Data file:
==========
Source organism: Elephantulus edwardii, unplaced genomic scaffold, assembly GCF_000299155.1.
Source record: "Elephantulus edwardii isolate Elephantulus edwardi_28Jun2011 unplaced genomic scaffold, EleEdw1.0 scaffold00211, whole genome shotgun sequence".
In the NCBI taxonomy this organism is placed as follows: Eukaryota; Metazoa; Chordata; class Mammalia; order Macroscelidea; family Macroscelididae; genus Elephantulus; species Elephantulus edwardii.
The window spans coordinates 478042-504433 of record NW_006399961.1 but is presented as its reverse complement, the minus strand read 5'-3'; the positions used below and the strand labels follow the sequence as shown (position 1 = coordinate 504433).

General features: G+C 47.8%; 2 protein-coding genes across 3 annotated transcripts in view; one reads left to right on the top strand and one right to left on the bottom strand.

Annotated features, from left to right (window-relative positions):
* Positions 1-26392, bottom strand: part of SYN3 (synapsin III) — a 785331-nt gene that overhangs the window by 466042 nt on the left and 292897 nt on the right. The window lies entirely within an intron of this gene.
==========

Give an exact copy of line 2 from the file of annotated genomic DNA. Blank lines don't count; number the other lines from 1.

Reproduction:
Source record: "Elephantulus edwardii isolate Elephantulus edwardi_28Jun2011 unplaced genomic scaffold, EleEdw1.0 scaffold00211, whole genome shotgun sequence".